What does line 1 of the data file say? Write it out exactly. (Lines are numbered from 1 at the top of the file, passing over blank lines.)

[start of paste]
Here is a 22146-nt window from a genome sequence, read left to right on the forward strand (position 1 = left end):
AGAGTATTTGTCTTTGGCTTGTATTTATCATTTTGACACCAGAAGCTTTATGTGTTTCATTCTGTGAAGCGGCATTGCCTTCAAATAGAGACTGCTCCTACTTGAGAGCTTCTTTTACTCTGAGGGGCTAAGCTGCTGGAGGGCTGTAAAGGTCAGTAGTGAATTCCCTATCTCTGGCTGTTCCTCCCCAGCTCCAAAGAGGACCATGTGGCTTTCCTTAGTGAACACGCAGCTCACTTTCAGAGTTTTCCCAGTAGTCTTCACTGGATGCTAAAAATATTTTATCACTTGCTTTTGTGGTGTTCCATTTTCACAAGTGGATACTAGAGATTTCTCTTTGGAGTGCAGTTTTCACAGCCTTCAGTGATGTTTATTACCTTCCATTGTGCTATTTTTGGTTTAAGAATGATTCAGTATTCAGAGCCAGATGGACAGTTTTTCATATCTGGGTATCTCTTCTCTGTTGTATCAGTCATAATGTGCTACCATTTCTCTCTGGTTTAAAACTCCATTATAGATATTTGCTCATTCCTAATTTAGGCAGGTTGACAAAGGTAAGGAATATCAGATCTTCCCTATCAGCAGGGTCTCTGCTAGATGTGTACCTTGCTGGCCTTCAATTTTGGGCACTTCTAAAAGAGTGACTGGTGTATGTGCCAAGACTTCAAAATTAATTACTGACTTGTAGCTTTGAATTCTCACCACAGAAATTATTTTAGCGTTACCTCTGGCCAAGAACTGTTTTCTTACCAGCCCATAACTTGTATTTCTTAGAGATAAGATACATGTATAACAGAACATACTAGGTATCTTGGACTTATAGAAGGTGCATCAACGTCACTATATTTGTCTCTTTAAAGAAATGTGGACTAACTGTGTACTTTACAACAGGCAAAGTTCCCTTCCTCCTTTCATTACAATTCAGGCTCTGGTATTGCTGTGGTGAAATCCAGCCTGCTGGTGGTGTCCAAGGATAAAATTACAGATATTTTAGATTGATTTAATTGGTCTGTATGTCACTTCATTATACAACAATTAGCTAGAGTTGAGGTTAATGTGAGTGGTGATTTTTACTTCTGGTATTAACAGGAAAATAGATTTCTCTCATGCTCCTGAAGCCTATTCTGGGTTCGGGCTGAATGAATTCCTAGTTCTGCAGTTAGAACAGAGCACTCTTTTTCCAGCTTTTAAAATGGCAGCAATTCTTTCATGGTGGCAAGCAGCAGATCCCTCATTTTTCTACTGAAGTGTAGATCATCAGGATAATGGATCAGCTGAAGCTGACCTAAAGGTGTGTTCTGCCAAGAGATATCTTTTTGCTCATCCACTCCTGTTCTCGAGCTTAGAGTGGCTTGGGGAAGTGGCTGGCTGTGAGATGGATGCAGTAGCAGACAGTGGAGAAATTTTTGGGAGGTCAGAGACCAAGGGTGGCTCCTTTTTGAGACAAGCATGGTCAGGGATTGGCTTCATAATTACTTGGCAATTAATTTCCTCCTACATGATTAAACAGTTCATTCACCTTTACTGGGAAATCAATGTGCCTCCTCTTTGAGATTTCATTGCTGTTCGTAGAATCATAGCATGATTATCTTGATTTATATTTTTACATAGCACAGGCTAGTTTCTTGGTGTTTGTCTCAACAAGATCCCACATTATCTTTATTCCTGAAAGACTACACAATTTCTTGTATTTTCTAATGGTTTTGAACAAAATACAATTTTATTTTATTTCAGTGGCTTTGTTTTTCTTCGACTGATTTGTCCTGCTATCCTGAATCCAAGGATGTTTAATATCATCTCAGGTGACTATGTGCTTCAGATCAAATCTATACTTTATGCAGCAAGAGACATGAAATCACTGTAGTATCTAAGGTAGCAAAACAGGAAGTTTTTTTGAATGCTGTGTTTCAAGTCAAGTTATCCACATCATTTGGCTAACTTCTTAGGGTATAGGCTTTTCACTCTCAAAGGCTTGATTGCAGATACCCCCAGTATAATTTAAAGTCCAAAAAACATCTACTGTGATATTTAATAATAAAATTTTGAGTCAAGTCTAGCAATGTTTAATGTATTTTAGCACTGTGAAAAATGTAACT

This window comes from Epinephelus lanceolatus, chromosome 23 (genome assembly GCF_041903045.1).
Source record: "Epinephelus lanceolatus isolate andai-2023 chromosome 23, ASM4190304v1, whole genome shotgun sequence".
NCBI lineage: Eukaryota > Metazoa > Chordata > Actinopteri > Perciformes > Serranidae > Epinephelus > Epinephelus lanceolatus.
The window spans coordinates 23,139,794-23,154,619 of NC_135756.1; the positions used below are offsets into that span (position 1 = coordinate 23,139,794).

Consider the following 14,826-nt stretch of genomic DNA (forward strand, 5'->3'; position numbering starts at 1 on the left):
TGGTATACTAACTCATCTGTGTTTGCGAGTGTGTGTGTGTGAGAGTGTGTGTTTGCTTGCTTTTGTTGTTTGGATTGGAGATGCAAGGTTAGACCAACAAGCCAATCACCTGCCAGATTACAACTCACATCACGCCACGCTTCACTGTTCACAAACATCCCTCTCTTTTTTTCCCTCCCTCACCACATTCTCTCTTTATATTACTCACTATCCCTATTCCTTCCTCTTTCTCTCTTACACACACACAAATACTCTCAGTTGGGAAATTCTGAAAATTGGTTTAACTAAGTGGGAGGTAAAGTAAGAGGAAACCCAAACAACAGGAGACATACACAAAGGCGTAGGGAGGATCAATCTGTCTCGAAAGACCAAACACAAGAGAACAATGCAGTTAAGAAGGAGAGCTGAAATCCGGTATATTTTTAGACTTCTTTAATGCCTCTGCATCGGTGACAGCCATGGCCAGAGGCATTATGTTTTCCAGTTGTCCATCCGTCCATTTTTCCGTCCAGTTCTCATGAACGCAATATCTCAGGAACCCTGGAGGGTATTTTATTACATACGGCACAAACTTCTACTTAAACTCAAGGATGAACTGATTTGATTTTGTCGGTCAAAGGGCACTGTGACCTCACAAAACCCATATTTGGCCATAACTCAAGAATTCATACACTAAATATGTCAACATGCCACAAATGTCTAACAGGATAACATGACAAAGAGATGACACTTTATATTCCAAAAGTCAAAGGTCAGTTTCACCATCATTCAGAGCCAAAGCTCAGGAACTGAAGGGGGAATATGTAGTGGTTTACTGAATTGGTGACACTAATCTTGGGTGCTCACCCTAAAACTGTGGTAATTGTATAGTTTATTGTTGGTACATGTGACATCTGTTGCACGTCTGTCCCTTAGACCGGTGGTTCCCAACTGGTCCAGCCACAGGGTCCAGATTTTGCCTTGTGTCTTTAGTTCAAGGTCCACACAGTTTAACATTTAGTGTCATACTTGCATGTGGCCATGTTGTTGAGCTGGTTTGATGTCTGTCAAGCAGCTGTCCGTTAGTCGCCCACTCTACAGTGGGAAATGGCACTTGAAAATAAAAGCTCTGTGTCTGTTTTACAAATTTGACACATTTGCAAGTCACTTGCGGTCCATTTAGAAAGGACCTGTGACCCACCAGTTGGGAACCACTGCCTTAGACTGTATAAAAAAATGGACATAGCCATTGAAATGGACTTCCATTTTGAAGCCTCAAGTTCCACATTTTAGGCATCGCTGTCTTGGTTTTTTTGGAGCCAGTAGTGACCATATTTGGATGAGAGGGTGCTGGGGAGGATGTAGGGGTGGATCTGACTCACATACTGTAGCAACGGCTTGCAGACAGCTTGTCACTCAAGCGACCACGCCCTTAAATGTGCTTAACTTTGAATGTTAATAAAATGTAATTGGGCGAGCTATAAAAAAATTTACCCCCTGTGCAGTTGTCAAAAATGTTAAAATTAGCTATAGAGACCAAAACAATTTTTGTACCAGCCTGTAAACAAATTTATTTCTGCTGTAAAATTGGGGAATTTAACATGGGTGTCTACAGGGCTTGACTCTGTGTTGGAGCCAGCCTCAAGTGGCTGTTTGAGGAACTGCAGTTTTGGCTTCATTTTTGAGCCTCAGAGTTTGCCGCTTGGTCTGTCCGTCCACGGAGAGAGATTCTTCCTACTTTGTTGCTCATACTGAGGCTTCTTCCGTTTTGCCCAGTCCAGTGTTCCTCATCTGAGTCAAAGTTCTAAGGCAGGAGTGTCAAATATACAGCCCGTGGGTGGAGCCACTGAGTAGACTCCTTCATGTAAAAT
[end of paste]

Here is a 22146-nt window from a genome sequence, read left to right on the forward strand (position 1 = left end):